Their challenges to get together and stay together are drama-filled, but also very true to the feelings of high drama that one experiences when one is a teenager. Harrison also manages to segue from their normal, small-town relationship into the absolute confusion and drama of Cecilia's background very well, and I can't wait to see what happens next.
The deeper issues
While Escaping Perfect is very much a case of wish fulfillment, Harrison does make it a point of stressing some subtle but important issues like learning how to stand up for yourself.
As Cecilia adapts to her new life, she learns that it's okay to fight for what she wants and her future. She's not subject to the whims of her family. The fact that she's able to gradually practice that ability to stand up for herself through different scenarios will likely inspire readers, and also set them up to see what happens.
What. Was. That. I've always known that Harrison is good at writing cliffhangers, but this one completely upped the ante. I NEED TO KNOW WHAT HAPPENS.
Things that didn't work/Things to consider:
My one issue with Escaping Perfect, is with Cecilia's background. While I can understand wanting to protect Cecilia after the kidnapping attempt, isolating her to the point where she's never been inside a movie theater or can't walk down a street without a panic attack, feels a little ridiculous.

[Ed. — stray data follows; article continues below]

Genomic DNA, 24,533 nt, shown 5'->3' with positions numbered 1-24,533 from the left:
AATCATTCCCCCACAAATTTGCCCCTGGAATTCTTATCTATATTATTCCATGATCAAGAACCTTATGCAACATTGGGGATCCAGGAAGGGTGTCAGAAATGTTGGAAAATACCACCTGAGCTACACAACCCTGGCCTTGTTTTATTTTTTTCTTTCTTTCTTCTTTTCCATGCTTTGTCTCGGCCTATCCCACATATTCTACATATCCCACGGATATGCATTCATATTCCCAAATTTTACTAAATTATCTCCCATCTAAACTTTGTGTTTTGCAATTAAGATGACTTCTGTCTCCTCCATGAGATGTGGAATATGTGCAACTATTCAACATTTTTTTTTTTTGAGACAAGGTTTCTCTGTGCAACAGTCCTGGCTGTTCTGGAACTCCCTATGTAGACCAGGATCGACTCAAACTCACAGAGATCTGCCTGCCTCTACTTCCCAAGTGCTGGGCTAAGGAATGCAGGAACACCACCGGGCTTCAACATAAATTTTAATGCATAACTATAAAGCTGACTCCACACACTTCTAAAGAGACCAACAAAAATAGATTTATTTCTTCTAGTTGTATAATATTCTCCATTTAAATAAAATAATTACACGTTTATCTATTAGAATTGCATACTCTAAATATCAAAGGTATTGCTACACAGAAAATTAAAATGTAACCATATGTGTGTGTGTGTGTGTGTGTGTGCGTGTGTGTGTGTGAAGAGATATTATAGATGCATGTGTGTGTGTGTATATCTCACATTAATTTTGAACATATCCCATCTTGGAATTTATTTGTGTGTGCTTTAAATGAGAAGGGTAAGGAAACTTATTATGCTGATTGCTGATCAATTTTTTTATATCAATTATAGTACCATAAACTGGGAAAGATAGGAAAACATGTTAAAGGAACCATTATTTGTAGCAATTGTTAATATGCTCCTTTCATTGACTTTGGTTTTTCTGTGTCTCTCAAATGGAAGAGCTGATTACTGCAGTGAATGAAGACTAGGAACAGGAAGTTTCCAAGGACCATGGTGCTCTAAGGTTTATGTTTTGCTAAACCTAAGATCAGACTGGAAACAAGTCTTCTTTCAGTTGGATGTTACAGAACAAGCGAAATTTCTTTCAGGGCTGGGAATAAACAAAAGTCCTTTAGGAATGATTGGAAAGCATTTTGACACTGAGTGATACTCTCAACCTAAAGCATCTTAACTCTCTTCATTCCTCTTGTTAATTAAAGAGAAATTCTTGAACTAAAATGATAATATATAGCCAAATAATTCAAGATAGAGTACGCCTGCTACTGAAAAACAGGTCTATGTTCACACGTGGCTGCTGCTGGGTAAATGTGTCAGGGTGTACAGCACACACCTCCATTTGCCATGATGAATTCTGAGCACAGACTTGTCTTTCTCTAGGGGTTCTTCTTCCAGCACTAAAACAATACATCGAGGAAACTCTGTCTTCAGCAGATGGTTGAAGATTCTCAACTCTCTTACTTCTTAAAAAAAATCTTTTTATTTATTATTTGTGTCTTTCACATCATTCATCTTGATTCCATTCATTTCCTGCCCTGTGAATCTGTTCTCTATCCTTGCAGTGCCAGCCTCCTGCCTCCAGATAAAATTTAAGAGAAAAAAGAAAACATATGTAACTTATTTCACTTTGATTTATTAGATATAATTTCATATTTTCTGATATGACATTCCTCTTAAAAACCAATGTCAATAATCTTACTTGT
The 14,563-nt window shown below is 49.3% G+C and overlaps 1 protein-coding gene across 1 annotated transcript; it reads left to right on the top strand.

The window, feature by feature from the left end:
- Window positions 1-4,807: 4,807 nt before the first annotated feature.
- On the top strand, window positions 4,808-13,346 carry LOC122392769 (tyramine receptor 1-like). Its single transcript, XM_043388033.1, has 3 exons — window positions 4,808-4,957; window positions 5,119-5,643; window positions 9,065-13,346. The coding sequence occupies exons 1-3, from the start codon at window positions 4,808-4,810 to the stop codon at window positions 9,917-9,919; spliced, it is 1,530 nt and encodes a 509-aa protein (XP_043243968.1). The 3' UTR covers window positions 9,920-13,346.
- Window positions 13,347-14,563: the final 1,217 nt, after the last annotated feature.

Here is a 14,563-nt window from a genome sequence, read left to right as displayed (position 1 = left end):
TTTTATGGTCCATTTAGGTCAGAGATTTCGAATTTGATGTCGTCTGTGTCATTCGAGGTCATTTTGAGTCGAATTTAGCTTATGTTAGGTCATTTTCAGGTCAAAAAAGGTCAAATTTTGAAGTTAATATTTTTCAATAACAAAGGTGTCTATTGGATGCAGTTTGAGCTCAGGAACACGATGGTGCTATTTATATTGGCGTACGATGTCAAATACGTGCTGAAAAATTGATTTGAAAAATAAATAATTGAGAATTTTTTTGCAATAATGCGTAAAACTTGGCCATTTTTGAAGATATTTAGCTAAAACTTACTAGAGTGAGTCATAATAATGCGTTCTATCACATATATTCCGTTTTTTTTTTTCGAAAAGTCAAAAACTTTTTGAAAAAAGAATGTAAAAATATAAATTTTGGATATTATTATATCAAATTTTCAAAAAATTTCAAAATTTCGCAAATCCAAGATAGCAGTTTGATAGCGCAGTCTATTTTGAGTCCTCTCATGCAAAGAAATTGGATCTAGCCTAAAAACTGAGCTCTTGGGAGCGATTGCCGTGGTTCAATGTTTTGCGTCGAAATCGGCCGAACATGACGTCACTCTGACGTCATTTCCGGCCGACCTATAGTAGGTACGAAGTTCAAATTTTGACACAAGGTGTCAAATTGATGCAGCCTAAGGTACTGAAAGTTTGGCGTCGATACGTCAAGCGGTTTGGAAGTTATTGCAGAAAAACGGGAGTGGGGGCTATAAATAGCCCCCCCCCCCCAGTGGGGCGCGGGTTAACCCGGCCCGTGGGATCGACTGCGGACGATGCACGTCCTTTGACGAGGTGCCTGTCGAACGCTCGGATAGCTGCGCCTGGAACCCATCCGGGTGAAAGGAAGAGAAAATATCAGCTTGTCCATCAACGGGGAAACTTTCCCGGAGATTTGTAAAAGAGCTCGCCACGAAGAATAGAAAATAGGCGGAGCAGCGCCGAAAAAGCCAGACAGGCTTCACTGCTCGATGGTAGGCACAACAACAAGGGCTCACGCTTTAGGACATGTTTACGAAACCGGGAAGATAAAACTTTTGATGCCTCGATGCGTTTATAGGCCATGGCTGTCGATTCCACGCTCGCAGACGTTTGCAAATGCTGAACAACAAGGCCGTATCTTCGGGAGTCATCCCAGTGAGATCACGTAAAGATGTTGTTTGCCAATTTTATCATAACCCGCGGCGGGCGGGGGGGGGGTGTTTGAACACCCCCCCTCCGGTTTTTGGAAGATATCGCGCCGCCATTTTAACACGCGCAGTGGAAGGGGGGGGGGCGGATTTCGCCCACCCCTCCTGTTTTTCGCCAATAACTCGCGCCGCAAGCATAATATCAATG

If the Montgomerys were really that prominent in societal and political circles, they would have arguably wanted to groom Cecilia to have not just a presence, but the correct presence in society. Moreover, they wouldn't have wanted to risk all the media stories that would have likely come with hiding her away either. I'm actually a little surprised that Cecilia is able to eventually function as well as she does, especially without having the foundation/EQ of interacting with others at a normal level.
Though I can understand why the synopsis name-drops Gone Girl - the character takes off and lets the other characters in her life believe that it's by force - it's a bit misleading.
I've seen more than one review criticize the fact that the book doesn't have the mystery or drama of Gone Girl, and how that misrepresentation has colored the rest of their appreciation for the story. Definitely something to keep in mind while reading.
Cecelia is by no means a perfect character, but she's a realistic one. I think any young readers can appreciate her desire to spread her wins and live her life, without the expectations of family and name influencing her. Readers will most definitely cheer her growth and attempts to establish her own life, while absolutely loving the cliffhanger ending.
Strongly recommend for readers who enjoy dramatic contemporary fiction, a la The OC.
About the author:
Emma Harrison has written several YA romances including The Best Girl, Tourist Trap, and Snow Queens, as well as many TV and movie adaptations. When Emma is not writing, she loves to bake, work out, read, and watch way too much TV. She lives in New Jersey with her incredibly awesome husband and two perfectly adorable sons.